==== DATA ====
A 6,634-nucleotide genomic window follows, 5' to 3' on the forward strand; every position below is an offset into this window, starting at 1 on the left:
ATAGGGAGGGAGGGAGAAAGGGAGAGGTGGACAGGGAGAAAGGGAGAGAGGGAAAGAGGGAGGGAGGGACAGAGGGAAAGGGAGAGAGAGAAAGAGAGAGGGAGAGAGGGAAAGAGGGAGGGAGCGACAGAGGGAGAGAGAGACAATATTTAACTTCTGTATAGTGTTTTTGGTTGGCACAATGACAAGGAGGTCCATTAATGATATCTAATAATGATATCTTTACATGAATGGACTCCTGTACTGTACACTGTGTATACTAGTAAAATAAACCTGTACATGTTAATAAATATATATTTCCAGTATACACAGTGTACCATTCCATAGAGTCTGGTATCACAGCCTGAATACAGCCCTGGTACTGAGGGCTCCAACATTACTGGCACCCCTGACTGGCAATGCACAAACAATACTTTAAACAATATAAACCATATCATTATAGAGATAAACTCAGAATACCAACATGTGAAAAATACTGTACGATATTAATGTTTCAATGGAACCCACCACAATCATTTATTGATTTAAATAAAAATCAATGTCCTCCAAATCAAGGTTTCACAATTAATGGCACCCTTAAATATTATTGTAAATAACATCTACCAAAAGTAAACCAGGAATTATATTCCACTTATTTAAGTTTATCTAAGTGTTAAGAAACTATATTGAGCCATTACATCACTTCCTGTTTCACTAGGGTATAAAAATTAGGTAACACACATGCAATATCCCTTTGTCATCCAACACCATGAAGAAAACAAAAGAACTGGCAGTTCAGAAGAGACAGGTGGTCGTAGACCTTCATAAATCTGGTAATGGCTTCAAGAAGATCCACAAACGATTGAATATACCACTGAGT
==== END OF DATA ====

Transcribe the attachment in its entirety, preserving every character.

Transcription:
A 6,634-nucleotide genomic window follows, 5' to 3' on the forward strand; every position below is an offset into this window, starting at 1 on the left:
ATAGGGAGGGAGGGAGAAAGGGAGAGGTGGACAGGGAGAAAGGGAGAGAGGGAAAGAGGGAGGGAGGGACAGAGGGAAAGGGAGAGAGAGAAAGAGAGAGGGAGAGAGGGAAAGAGGGAGGGAGCGACAGAGGGAGAGAGAGACAATATTTAACTTCTGTATAGTGTTTTTGGTTGGCACAATGACAAGGAGGTCCATTAATGATATCTAATAATGATATCTTTACATGAATGGACTCCTGTACTGTACACTGTGTATACTAGTAAAATAAACCTGTACATGTTAATAAATATATATTTCCAGTATACACAGTGTACCATTCCATAGAGTCTGGTATCACAGCCTGAATACAGCCCTGGTACTGAGGGCTCCAACATTACTGGCACCCCTGACTGGCAATGCACAAACAATACTTTAAACAATATAAACCATATCATTATAGAGATAAACTCAGAATACCAACATGTGAAAAATACTGTACGATATTAATGTTTCAATGGAACCCACCACAATCATTTATTGATTTAAATAAAAATCAATGTCCTCCAAATCAAGGTTTCACAATTAATGGCACCCTTAAATATTATTGTAAATAACATCTACCAAAAGTAAACCAGGAATTATATTCCACTTATTTAAGTTTATCTAAGTGTTAAGAAACTATATTGAGCCATTACATCACTTCCTGTTTCACTAGGGTATAAAAATTAGGTAACACACATGCAATATCCCTTTGTCATCCAACACCATGAAGAAAACAAAAGAACTGGCAGTTCAGAAGAGACAGGTGGTCGTAGACCTTCATAAATCTGGTAATGGCTTCAAGAAGATCCACAAACGATTGAATATACCACTGAGT